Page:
An advanced learner and/ or graduate student is beyond that level and goes even further. After determining whether a source is credible, understanding what the source is proposing and being able to recite it back, the most important step is the advanced learner applying their own original analysis to that content. What does that individual believe? Why do they believe that? As long as the adult advanced learner is able to articulate, support and defend their persuasive original analysis, they are "correct." Of course, if the learner is lacking in their skill set (e.g., they are not able to identify credible sources, or they have weak reading comprehension and/or writing skills, or they are not able to articulate accurately what their source actually stated, etc.), they will not be successful in an advanced level professional position and/ or graduate degree program.
I am able to "answer the question" whether an employer organization should have an employee handbook. This is a basic primary level question. The advanced level learner has to be able to decide on their own what the handbook should consist of (from an HR perspective, management perspective, executive perspective, vendor perspective, client perspective, etc.). Deciding what an organization stands for (values, mission statement, etc.) is incredibly exciting and abstract. The individual has to use their critical thinking skills and decide "the answer" (and then work within the framework of their infrastructure to collaborate with other stakeholder interests and individuals).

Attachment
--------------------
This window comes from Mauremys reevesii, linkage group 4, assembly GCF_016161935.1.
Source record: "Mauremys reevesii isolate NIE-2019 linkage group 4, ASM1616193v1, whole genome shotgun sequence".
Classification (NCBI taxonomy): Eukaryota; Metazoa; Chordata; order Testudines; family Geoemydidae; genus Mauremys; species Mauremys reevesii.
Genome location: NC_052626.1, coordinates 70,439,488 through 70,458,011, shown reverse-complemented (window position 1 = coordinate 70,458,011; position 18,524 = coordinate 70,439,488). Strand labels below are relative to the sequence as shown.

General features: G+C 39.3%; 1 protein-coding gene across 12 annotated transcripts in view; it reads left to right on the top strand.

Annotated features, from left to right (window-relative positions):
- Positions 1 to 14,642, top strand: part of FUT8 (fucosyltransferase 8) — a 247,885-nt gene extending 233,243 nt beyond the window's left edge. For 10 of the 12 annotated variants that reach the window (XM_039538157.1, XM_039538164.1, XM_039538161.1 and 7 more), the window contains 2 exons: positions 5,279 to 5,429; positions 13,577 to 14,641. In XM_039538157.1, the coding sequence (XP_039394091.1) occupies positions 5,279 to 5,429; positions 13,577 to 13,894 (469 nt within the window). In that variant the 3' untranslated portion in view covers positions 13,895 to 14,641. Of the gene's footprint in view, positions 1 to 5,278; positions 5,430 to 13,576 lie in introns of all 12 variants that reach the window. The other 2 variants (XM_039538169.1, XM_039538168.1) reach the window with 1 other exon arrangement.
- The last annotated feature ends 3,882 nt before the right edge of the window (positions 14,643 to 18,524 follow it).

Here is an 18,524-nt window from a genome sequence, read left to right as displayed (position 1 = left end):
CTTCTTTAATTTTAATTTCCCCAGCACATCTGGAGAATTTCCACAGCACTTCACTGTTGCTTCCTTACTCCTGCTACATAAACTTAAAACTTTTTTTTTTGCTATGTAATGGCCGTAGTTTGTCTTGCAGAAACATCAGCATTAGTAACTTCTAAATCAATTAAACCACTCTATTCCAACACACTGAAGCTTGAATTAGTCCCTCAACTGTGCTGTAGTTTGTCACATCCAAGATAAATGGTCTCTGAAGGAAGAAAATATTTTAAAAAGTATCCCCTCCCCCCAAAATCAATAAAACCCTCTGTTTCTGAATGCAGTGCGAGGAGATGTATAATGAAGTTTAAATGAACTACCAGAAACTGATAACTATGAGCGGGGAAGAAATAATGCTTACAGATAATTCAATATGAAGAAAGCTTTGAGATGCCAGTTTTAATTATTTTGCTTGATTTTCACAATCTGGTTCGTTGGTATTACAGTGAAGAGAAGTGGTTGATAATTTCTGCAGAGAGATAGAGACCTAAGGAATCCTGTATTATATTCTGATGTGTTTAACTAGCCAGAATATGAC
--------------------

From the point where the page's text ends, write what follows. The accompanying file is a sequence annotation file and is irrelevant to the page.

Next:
Each level of higher adult education requires a mastery of the level(s) that preceded it (a high school student who does not know their alphabet or multiplication tables will fail, etc.). When I teach advanced level adult learners (managers, supervisors) and/ or master’s degree level university courses, I am assessing the student original analysis of the source content. In a mastery level adult learner program (executives) and/ or doctoral course I am assessing the original analysis and each learner also poses their own unique questions for research and analysis. This mastery level adult learner is the one making the decisions in real life (the CEO, etc.) so they are not able to only interpret and follow source material (e.g., what their manager told them, etc.) as they are the one who is in charge of defining the questions and answering them for their organization (in collaboration with other stakeholder interests).
Therefore, in my adult learner advanced and mastery level adult education and/ or graduate courses I am not able to tell the “answers” as each person has their own “answers.” I assess the credible sources (where did you get this formation?), the mechanical skills (how are you communicating this information?) and critical thinking (what is your analytical ability to own your individual thought process?). My feedback will focus on ensuring that the original analysis is based on a foundation of facts and research. An advanced or mastery level adult learner and/ or graduate scholar cannot simply make up “information” (e.g., 2x2 = 47 because the student simply says so, etc.). The learner has to have the accurate factual foundation, understand the advanced theories and research that they studied accurately (and cite them correctly in academic and formal business settings) and then explain and support their own analysis (in an advanced corporate education program and/or master’s degree program) or express their own original research (in a mastery level adult learner program and/or doctoral degree program).
Courtney Elizabeth Anderson, Esq., J.D., M.B.A., M.S.
"The Workplace Relationship Expert" ™ practicing the "Joyful Art of Business!"™ around the world!